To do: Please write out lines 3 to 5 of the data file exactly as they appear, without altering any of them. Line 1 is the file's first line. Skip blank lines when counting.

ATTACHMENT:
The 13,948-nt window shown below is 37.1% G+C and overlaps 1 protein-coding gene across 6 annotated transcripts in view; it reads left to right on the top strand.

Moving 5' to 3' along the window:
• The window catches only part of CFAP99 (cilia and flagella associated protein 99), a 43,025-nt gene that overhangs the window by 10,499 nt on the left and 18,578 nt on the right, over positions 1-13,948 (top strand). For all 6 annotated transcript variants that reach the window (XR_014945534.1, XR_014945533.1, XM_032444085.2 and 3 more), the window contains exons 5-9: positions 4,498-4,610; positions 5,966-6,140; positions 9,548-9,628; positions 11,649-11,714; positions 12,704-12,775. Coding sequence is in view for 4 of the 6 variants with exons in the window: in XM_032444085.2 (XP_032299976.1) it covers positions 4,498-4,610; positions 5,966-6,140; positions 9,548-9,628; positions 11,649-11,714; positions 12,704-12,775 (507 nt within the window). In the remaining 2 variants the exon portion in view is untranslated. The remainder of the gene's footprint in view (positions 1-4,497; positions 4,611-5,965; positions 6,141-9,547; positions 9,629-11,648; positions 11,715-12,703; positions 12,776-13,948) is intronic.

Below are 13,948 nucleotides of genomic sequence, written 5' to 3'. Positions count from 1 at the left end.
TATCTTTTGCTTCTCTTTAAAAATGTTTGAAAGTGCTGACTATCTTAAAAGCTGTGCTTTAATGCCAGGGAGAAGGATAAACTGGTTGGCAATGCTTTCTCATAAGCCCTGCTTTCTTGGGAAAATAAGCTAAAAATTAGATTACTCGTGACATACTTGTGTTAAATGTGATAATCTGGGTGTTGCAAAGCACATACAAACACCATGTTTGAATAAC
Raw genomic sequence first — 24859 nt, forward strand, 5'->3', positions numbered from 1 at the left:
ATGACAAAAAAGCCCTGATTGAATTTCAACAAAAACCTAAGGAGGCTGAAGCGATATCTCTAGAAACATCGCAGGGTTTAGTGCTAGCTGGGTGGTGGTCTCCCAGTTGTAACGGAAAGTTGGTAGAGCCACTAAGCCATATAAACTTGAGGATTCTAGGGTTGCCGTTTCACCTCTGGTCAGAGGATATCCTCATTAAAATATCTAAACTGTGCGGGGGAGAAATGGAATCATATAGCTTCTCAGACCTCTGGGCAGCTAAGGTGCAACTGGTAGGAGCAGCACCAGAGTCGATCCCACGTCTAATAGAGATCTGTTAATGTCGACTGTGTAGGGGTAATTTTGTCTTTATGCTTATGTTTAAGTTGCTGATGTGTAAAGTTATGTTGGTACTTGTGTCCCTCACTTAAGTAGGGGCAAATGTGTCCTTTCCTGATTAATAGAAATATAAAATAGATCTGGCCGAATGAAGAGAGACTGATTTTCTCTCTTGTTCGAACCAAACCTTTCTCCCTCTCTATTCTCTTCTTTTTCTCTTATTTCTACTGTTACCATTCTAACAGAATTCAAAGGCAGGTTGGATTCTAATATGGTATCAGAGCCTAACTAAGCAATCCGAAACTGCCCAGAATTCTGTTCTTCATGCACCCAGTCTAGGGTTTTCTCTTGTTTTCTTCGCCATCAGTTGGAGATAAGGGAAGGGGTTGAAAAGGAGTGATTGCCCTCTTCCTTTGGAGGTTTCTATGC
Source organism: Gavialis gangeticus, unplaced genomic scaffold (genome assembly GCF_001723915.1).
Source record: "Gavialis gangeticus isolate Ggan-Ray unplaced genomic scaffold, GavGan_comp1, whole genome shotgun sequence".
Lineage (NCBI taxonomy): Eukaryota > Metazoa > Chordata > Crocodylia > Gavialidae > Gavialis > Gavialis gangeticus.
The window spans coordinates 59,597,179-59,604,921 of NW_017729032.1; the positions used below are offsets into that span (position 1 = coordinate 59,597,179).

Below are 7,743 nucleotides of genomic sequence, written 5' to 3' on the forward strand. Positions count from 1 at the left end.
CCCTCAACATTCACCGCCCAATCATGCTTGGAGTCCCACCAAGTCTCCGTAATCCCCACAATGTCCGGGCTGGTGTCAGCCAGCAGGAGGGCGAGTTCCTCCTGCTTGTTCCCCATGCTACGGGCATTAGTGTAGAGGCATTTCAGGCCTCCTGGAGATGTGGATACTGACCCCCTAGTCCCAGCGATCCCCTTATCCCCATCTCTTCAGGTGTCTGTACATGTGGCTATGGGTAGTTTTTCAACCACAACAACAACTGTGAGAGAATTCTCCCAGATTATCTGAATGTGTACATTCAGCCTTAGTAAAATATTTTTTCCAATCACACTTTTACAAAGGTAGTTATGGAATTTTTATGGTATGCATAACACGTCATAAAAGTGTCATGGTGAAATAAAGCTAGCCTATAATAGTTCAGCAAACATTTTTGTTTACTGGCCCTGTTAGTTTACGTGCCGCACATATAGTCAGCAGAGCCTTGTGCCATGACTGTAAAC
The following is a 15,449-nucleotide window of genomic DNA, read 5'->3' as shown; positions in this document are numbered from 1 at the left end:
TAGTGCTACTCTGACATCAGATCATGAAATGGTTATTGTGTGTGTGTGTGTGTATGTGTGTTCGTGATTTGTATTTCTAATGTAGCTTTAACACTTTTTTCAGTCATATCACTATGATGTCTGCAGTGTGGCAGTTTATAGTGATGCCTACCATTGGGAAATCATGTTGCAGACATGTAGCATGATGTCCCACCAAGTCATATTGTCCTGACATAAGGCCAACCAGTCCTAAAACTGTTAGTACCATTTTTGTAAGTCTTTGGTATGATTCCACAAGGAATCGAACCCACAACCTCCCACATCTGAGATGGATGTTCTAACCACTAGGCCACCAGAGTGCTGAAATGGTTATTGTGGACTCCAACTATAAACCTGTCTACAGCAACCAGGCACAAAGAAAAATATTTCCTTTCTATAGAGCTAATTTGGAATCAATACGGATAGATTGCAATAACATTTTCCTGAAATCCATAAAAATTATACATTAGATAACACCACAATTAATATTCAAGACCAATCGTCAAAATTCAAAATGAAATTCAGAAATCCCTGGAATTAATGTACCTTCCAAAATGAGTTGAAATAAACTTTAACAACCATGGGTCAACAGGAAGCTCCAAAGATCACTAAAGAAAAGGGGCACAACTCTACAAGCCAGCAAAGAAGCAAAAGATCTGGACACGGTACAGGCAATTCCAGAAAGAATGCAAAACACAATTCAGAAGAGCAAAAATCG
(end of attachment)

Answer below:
• The window catches only part of CFAP99 (cilia and flagella associated protein 99), a 43,025-nt gene that overhangs the window by 10,499 nt on the left and 18,578 nt on the right, over positions 1-13,948 (top strand). For all 6 annotated transcript variants that reach the window (XR_014945534.1, XR_014945533.1, XM_032444085.2 and 3 more), the window contains exons 5-9: positions 4,498-4,610; positions 5,966-6,140; positions 9,548-9,628; positions 11,649-11,714; positions 12,704-12,775. Coding sequence is in view for 4 of the 6 variants with exons in the window: in XM_032444085.2 (XP_032299976.1) it covers positions 4,498-4,610; positions 5,966-6,140; positions 9,548-9,628; positions 11,649-11,714; positions 12,704-12,775 (507 nt within the window). In the remaining 2 variants the exon portion in view is untranslated. The remainder of the gene's footprint in view (positions 1-4,497; positions 4,611-5,965; positions 6,141-9,547; positions 9,629-11,648; positions 11,715-12,703; positions 12,776-13,948) is intronic.

Below are 13,948 nucleotides of genomic sequence, written 5' to 3'. Positions count from 1 at the left end.
TATCTTTTGCTTCTCTTTAAAAATGTTTGAAAGTGCTGACTATCTTAAAAGCTGTGCTTTAATGCCAGGGAGAAGGATAAACTGGTTGGCAATGCTTTCTCATAAGCCCTGCTTTCTTGGGAAAATAAGCTAAAAATTAGATTACTCGTGACATACTTGTGTTAAATGTGATAATCTGGGTGTTGCAAAGCACATACAAACACCATGTTTGAATAAC